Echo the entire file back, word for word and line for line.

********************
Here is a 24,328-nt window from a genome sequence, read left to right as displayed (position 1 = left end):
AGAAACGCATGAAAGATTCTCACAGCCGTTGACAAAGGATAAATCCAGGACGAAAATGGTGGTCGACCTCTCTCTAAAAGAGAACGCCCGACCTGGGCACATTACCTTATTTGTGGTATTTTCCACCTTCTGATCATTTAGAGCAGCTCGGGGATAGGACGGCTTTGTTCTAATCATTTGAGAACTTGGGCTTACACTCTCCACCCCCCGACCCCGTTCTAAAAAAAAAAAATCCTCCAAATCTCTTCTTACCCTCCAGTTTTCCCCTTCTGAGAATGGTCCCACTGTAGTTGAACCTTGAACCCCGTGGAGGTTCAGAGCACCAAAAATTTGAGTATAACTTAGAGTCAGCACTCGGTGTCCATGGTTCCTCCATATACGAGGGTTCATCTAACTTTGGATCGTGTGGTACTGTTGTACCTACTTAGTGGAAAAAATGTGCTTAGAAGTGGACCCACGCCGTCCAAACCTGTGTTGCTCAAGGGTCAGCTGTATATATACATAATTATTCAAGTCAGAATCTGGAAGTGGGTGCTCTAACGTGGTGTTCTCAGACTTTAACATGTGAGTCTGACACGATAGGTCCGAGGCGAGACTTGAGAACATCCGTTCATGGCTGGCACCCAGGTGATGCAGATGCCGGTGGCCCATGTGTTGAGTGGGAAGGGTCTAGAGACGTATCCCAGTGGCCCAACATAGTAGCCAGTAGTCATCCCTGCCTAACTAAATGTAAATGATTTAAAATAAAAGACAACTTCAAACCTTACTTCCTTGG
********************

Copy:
Here is a 24,328-nt window from a genome sequence, read left to right as displayed (position 1 = left end):
AGAAACGCATGAAAGATTCTCACAGCCGTTGACAAAGGATAAATCCAGGACGAAAATGGTGGTCGACCTCTCTCTAAAAGAGAACGCCCGACCTGGGCACATTACCTTATTTGTGGTATTTTCCACCTTCTGATCATTTAGAGCAGCTCGGGGATAGGACGGCTTTGTTCTAATCATTTGAGAACTTGGGCTTACACTCTCCACCCCCCGACCCCGTTCTAAAAAAAAAAAATCCTCCAAATCTCTTCTTACCCTCCAGTTTTCCCCTTCTGAGAATGGTCCCACTGTAGTTGAACCTTGAACCCCGTGGAGGTTCAGAGCACCAAAAATTTGAGTATAACTTAGAGTCAGCACTCGGTGTCCATGGTTCCTCCATATACGAGGGTTCATCTAACTTTGGATCGTGTGGTACTGTTGTACCTACTTAGTGGAAAAAATGTGCTTAGAAGTGGACCCACGCCGTCCAAACCTGTGTTGCTCAAGGGTCAGCTGTATATATACATAATTATTCAAGTCAGAATCTGGAAGTGGGTGCTCTAACGTGGTGTTCTCAGACTTTAACATGTGAGTCTGACACGATAGGTCCGAGGCGAGACTTGAGAACATCCGTTCATGGCTGGCACCCAGGTGATGCAGATGCCGGTGGCCCATGTGTTGAGTGGGAAGGGTCTAGAGACGTATCCCAGTGGCCCAACATAGTAGCCAGTAGTCATCCCTGCCTAACTAAATGTAAATGATTTAAAATAAAAGACAACTTCAAACCTTACTTCCTTGG